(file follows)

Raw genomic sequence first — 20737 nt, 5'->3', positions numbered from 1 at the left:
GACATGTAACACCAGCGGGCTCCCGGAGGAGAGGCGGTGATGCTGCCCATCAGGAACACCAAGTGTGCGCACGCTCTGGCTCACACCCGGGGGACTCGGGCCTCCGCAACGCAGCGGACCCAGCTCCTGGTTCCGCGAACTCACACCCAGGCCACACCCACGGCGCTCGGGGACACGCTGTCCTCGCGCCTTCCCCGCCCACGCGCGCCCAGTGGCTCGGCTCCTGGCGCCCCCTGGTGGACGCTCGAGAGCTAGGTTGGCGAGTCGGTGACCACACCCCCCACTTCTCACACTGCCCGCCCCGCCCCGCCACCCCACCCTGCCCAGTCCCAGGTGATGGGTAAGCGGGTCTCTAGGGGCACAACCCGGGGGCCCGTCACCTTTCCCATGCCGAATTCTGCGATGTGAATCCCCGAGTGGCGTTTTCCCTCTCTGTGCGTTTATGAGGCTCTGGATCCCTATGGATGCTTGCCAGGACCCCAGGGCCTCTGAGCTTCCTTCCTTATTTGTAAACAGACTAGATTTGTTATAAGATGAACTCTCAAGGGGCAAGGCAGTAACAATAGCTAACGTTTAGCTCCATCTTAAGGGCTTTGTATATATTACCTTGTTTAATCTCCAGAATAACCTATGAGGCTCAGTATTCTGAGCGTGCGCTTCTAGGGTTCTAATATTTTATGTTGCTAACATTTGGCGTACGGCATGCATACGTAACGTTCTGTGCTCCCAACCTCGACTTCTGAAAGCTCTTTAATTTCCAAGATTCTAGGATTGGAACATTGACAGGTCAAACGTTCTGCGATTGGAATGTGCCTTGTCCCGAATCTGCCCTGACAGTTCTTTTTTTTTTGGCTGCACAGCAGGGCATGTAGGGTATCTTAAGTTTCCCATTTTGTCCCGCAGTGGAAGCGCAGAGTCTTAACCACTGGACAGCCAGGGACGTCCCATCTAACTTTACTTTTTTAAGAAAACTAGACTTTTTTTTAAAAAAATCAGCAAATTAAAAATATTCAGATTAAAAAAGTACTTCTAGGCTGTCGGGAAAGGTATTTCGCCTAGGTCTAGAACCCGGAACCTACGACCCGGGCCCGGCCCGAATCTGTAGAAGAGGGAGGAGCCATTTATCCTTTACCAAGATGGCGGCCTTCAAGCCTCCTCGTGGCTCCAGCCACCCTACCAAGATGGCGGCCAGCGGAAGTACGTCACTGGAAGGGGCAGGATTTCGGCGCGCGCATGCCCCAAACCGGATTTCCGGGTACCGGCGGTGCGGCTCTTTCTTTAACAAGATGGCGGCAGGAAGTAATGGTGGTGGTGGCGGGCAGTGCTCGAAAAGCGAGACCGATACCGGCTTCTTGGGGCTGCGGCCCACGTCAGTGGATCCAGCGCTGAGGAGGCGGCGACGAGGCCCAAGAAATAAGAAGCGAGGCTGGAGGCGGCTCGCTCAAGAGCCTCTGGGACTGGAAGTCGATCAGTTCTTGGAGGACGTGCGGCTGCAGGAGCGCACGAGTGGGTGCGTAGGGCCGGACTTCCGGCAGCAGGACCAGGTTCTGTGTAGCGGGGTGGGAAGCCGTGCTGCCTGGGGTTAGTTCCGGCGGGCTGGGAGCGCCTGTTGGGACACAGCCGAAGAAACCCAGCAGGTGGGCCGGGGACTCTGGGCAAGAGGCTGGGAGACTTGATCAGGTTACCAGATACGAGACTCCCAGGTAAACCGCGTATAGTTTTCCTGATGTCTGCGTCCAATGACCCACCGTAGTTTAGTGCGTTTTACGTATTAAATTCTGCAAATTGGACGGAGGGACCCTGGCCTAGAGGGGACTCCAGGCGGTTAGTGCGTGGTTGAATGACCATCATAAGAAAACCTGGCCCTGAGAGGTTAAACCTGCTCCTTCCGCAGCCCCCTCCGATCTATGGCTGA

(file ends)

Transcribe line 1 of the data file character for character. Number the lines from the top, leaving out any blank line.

Raw genomic sequence first — 20737 nt, 5'->3', positions numbered from 1 at the left: